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Evening out with D.R.A.G of Speculator

Mike Walenczyk of D.R.A.G of Speculator invited me to do a grooming run with him. Sunday, January 25th at 5PM was the date and time it went down!

My last experience operating a “groomer” was dragging a box spring laden with a couple of cinder blocks behind my snowmobile to smooth out my local “switch back” trails in town back in the late 1980s. It was a nice concept, but my rigged up cob-job would fall apart after a couple of tries. Dad’s Moto Ski Mirage II didn’t have much power, so I probably smoked the drive belt up pretty good.

I respect the people who groom our trails. I’ve talked to enough grooming operators to know that it’s a tough and sometimes thankless job. Mike’s invitation was an excellent way for me to experience first hand what goes into grooming a trail.

My weapon for the evening was “Old Betsy”, a Skandic that has seen better days but was up for the job of grooming LP4A: 

DRAG skandic

DRAG of Speculator Grizzly and Skandic

After Mike gave me instructions on how to control the drag lift, lights and transmission, it was time to proceed with Grooming 101. It had been a bitterly cold windy day, but the wind died down in the evening for a pleasant run down LP4A.

Tail Hook

This video shows my first blooper. Mike is up front and I’m donning the helmet cam. Things are going well out of the gate on this tandem pass. Then at 00:28, I execute a “tail hook”. Watch me go from slow to stop in a millisecond:

Sudden stop! from Darrin @ ilsnow.com on Vimeo.

It was a small rock, Mike knew to avoid it. But I didn’t and the tail hook jarred me to a sudden stop. Thankfully, I didn’t break anything. After spinning the track for a second, I realized that I needed to lift the drag off the rock and move on.

Bridge fail

This was the part I worried about: the Route 30/8 bridge. I knew that sidewalk was going to be a tough balancing act. At the start of the next video, you can see we’re putting up some nice ribbon. But that bridge was coming up quick. At about 00:30 I realized my drag was sliding off the trail onto the road shoulder. I tried gamely to keep it going and pull it back onto the sidewalk trail.

Fail on bridge from Darrin @ ilsnow.com on Vimeo.

At 00:44, Mike’s drag was starting to slide off. But he was able to right his ship. Me? Umm…not so much. After wallowing like a stuck pig for a bit, the solution became apparent: lift the drag and move on.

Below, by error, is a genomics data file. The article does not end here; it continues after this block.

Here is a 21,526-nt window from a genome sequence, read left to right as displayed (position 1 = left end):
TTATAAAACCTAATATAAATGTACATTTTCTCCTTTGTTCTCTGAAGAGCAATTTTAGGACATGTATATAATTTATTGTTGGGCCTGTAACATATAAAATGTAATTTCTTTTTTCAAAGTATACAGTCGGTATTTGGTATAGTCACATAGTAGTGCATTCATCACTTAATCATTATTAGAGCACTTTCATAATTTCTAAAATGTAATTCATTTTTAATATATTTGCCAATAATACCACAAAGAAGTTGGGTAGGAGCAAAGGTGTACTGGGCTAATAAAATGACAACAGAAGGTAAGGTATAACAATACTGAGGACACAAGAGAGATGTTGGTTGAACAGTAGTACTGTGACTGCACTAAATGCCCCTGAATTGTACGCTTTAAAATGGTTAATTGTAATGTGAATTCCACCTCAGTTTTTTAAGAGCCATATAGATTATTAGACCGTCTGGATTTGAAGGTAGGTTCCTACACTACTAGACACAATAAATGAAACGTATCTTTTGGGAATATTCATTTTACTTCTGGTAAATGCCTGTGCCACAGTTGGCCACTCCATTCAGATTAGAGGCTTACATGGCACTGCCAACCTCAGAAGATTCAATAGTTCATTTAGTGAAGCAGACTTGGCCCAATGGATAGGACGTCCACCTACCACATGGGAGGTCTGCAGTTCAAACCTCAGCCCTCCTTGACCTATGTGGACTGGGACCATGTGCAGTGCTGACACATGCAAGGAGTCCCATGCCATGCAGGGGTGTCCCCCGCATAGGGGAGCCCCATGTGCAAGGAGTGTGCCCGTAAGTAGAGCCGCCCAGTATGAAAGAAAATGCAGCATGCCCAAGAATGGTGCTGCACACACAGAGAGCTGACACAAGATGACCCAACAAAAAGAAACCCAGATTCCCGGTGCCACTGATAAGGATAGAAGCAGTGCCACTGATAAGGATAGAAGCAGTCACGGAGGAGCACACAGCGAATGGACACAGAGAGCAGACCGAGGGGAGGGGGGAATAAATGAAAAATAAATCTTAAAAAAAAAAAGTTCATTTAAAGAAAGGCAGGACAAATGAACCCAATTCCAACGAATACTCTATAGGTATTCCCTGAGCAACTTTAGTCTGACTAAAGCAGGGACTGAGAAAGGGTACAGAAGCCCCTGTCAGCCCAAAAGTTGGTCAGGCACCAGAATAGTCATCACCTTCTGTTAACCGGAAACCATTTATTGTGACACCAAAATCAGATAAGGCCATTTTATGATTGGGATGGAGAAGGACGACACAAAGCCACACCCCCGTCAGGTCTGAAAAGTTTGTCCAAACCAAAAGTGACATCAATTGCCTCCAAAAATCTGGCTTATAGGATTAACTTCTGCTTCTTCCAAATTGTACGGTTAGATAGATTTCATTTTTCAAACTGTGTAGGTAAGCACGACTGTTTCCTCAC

Groove on!

After the difficult bridge crossing, I was able to get into a groove. The next clip shows us replacing ripple with ribbon:

D.R.A.G. of Speculator grooming LP4A on 1/25/15 from Darrin @ ilsnow.com on Vimeo.

Since we were next to the highway, that section of trail is almost always snirty. But stamping out the studders is more than good enough through here.

There are several snowmobile bridges on LP4A. When crossing the bridges, we had to lift the drags as our machines crossed the bridge so we wouldn’t tail hook the bridge and rip placks out. At the same time, snow from our drags would dump onto the bridges. Thankfully, I was able to do this without incident.

We only had one minor break. Mike’s drag hitch shear pin broke. No big deal, just a 10-15 minute stop to replace the shear pin and re-attach the drag to his Grizzly:

Quick trail side repair

Quick trail side repair on LP4A

The return trip to Cedarhurst had no issues and we finished smoothing out LP4A. Mike did all the skill work and I was the greenhorn who was just there not to mess thing up that badly.

It was very rewarding to help whip this trail back into shape after a weekend of heavy traffic. After the grooming run was completed, Mike and I shoot the breeze at the Mountain Market for over an hour with great conversation about snowmobiling and grooming.

My takeaways:

Grooming is about as much “feel” as it is technique or science. It took me a little while to get the hang of holding the drag lift controller and steering the Skandic at the same time. I shifted around quite a bit in the seat to get the best feel and balance, as opposed to just sitting down. I looked back quite a bit at the beginning, but then I began to trust my rear view mirrors more.

I can tell you these machines take a ton of pounding. It’s pretty amazing these machines don’t break down more often than they do. We’ve all seen the pictures of the broken down groomer on the side of the trail. These breakdowns are a probably result of cumulative trauma, instead of a single hit.

Grooming is the tip of the proverbial iceberg. Much work goes into securing land owner permission, fund raising, equipment repair, brushing and “off-season” trail work. I’ve been involved in various trail work projects over the years to know that’s hard work, but also very rewarding. Snowmobiling is truly a 12 month sport, in which we get to enjoy the fruits of it for 2-3 months, perhaps 4 months for the diehards.

Finally:

Join clubs wherever you ride. Be proactive in finding ways to work in your club. If you cannot do that, donate above and beyond your club dues. They will appreciate the money.

Most clubs need groomer operators, especially those who can groom regularly. Even if you can only do one day or night a week, just having someone that a club can rely on for that day or night each week is golden.

I highly recommend D.R.A.G. of Speculator because they are totally dedicated to grooming and have revitalized the snowmobiling culture around Speculator. But like I said before, join clubs where you ride. Click the following link to join a club online.

Before the start of next winter, don’t wait until the snow flies to renew your club membership and registration renewal. The sooner you get it done, the sooner your clubs get their needed money!

For the ilsnow nation,

Darrin

Comments welcomed!

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